New Health Care Jobs: How Healthy?

(US Navy: Flickr)

Hospital team moves patient from one bed to another. (U.S. Navy: Flickr)

California stands to reap tens of thousands of jobs because of the federal health care overhaul — according to a new report [PDF] by the Bay Area Council Economic Institute (BACEI).

Researchers compared the state’s 2010 workforce to what it might have been if the Affordable Care Act had been fully implemented in that year. They concluded that once the ACA is fully in place in 2014 almost 99,000 new jobs will be created as a result of the law, most of them in Southern California. The Sacramento Valley will see the largest increase rate: a 1.3 percent boost in job opportunities.

But ironically, health care jobs are not always healthy for the worker. Odd hours, ergonomics, and environmental factors contribute to specific risks for hospital and clinic workers.

By its nature health care is a 24-hour enterprise. Dr. Catherine Lau works nights almost exclusively as director of Nighttime Hospitalist Service at the UC San Francisco Medical Center. In an interview Lau said that while she appreciates the quiet, it can be “a little disorienting” to work at night in a windowless space. Shift-working nurses show higher rates of breast cancer, obesity and type 2 diabetes.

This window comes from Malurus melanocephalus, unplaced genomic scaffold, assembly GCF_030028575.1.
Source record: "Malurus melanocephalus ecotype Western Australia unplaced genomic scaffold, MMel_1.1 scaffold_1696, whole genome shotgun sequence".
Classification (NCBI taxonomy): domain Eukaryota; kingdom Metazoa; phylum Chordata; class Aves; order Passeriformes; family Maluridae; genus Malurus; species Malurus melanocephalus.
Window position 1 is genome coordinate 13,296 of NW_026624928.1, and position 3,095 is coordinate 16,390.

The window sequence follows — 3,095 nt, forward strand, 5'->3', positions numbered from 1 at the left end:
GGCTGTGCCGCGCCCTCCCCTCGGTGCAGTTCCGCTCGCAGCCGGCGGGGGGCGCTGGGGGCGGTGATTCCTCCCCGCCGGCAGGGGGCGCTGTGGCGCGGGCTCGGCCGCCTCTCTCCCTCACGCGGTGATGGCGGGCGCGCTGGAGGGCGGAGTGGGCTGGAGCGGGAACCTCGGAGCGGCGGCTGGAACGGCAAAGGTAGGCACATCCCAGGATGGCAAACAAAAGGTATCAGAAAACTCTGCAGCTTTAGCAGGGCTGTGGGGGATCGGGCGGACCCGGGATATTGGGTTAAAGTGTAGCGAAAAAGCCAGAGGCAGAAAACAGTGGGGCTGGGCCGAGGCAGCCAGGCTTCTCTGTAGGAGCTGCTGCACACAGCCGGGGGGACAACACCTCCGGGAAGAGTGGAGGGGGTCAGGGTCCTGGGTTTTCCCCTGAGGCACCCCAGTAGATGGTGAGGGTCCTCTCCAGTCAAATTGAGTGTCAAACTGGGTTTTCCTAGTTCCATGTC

Nurses, physical therapists, and other health care workers push, pull, reach, bend, lift, and carry – and too often from positions and postures that challenge good body mechanics. Nursing aides, orderlies, and attendants are four times more likely to be injured on the job than the average worker in the United States. The California Safe Patient Handling Act regulates the lifting and transfer of hospital patients, however, it has been in effect less than year – not long enough to measure improvements.

Hospital air exposes patients and staff to potentially hundreds of toxins including formaldehyde from out-gassing building materials, medical waste and cleaning products. In a 2009 survey by the Center for Health Design, two-thirds of providers in both hospitals and ambulatory care centers called indoor air quality “a major problem.” In fact, it was singled out as the most urgent design problem. Hospitals will always have bad smells, but Lau said in her current hospital “the air quality in general is pretty good” though some floors are better than others.

Employee unions, healthcare systems and regional organizations are working toward healthier health care environments across the state. California-based Dignity Health and Kaiser Permanente are part of the Healthier Hospitals Initiative, a project sponsored in part by Health Care Without Harm, an international advocacy organization promoting sustainable healthcare.

With the state unemployment rate hovering around 11 percent, the Employment Development Department has projected that healthcare jobs will grow 24 percent by 2018. The Affordable Care Act was not designed to be an economic stimulus bill, but the BACEI report calls the ACA an “economic boon” — albeit with some known risks to workers — for California.

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  • http://www.ihasco.co.uk/ health and safety in workplace

    That health workers should be the healthiest amongst us is an irony. They are exposed to diseases, they work on an erratic, strenuous schedule, and sometimes they work as long as 48 hours! That is just a recipe for health disaster. We should continue pushing for healthier working environments for health workers.